First-person limited. The first-person pronoun “I” tells the reader that the story is coming from the main character’s point of view. From a “first-person omniscient” perspective, an author could choose to describe all sorts of things the main character couldn’t know. But I don’t do that in Tumbleweed Forts. My book is from a “first-person limited” voice.

In my book, if the main character doesn’t know whether he’ll get in trouble for not doing his homework, or whether the steam-shovelers will find gold in Huachuca Canyon, the reader doesn’t find out either -- not until the character finds out.

To me, the first-person limited voice seems the best way to keep the reader thinking from the youngster’s perspective. The reader is in the boy’s shoes, and imagines how the boy is responding to every new adventure, acting with no knowledge of what happens next.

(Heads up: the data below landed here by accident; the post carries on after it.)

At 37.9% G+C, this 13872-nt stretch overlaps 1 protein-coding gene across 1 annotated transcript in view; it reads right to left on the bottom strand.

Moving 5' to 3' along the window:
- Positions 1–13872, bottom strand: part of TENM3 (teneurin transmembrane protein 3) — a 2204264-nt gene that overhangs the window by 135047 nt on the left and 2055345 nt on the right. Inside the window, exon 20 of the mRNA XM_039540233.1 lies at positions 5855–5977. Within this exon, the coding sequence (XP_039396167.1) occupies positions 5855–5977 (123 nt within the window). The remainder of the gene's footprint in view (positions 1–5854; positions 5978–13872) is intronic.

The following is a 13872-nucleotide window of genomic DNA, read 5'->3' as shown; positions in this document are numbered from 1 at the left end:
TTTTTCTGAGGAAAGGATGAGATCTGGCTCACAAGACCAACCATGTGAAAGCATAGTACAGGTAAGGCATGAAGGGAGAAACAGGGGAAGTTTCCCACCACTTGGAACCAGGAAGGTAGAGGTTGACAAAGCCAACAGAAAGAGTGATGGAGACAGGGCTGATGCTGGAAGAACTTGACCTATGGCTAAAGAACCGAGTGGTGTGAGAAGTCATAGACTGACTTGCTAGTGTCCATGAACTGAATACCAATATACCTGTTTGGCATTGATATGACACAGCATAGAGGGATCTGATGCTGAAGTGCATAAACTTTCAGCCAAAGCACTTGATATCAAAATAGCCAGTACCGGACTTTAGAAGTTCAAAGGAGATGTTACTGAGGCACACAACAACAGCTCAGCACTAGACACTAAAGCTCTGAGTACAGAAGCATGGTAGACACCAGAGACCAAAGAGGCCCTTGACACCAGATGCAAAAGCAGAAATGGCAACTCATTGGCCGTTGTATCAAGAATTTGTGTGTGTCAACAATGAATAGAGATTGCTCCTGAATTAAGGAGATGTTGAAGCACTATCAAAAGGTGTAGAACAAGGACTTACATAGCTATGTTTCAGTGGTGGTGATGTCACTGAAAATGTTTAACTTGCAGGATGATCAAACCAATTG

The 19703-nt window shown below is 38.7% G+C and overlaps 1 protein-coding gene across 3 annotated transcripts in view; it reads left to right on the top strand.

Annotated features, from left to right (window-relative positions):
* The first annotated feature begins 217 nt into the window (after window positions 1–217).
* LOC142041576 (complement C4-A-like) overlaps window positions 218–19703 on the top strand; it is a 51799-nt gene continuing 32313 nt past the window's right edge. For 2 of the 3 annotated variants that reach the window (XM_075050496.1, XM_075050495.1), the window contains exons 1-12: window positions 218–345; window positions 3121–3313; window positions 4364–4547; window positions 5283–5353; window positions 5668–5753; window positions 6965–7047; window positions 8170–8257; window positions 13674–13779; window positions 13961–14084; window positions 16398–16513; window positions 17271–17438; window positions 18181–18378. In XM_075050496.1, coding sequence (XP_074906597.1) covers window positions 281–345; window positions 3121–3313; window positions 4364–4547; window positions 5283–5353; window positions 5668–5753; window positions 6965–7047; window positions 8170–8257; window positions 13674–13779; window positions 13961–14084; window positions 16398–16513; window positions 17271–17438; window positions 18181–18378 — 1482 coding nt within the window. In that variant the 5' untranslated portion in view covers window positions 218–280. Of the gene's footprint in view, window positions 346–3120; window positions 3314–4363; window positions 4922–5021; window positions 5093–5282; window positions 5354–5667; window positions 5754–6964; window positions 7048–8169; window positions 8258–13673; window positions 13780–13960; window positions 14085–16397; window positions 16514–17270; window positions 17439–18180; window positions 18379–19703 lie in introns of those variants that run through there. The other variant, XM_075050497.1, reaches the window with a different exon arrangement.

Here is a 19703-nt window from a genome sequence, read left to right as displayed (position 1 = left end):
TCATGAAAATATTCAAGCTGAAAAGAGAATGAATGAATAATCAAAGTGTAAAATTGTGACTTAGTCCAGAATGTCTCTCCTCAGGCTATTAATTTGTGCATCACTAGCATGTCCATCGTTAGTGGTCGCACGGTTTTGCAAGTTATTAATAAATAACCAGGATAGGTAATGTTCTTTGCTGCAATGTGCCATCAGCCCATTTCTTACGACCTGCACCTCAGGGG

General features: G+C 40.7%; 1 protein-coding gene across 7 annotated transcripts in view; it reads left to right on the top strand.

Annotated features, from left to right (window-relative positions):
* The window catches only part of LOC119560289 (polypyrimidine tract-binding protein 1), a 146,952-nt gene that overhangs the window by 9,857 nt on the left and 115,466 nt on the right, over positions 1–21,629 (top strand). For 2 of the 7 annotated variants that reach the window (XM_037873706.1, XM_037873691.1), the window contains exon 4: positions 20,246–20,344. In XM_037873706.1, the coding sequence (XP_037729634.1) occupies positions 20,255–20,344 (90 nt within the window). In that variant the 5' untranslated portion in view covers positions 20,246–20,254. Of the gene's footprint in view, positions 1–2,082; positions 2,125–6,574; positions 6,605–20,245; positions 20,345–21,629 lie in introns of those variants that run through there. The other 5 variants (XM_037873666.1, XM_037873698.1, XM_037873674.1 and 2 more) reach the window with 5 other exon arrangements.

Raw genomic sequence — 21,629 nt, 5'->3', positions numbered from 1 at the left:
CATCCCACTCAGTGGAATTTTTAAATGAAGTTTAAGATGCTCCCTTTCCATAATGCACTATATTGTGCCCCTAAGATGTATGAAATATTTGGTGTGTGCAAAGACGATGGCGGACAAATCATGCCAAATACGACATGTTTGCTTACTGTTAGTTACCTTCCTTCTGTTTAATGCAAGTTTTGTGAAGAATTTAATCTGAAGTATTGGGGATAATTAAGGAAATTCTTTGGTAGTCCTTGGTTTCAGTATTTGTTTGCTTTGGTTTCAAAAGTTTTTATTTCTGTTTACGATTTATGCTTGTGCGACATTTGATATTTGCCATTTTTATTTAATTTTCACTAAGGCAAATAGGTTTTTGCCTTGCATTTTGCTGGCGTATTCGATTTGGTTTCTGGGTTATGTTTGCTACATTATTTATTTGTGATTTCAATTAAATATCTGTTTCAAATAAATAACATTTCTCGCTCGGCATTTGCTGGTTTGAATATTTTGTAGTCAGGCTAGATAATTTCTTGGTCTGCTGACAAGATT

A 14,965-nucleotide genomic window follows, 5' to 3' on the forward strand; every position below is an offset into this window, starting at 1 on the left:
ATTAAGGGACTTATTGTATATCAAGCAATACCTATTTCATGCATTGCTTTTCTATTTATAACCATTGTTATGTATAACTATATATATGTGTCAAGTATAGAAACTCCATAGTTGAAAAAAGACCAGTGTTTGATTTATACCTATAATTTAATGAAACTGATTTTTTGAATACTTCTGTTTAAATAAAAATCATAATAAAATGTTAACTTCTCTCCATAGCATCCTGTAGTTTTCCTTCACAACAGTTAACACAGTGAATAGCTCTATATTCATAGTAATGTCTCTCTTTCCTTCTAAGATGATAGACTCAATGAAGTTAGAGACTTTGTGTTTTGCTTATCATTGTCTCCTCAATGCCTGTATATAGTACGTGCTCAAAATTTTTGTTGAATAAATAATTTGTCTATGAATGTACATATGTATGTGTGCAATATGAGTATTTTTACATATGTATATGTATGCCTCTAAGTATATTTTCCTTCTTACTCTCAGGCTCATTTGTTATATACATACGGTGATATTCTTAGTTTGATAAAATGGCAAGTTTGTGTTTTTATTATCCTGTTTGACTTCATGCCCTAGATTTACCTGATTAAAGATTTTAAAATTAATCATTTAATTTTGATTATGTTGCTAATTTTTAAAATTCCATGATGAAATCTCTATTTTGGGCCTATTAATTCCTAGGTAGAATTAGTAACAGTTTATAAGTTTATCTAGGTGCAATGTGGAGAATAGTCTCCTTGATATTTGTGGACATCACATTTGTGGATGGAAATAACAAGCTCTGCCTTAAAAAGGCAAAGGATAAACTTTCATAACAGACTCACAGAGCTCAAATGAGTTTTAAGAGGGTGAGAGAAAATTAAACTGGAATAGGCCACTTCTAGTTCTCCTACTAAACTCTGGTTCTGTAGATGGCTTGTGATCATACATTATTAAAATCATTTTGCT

The in-the-moment voice is intended to build some exciting tension and give the reader a few extra surprises. I hope it works.

Frank Warner

Photo: Huachuca Canyon as seen from Reservoir Hill in Fort Huachuca, Arizona

Growing up in Fort Huachuca, I saw no javelinas

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I heard about them. My father hunted them. But the javelinas, wild pigs of the Huachucas, never crossed my path when I lived in Fort Huachuca in the 1960s.

So I was surprised June 16th this year when, in a visit to the fort, I saw this javelina bothering a food caterer’s van during a colonel’s farewell ceremony on Brown Parade Field.

It was about 7:20 in the morning, the sun already bright, when the two-foot-tall spiked critter showed up at the south end of the field.

As I made my way from the flagpole toward the gazebo, the javelina approached the food van, and caterer Colleen repeatedly yelled, “Shoo!”

I moved in a zigzag toward the animal, to avoid spooking it. The javelina trotted away a yard or two at a time, and then disappeared across Grierson Avenue, Colonels Row.

Several experts later said it is unusual for a javelina to approach humans alone. They also guessed that this javelina’s family was nearby, but out of sight.

I was happy to see just one.

Frank Warner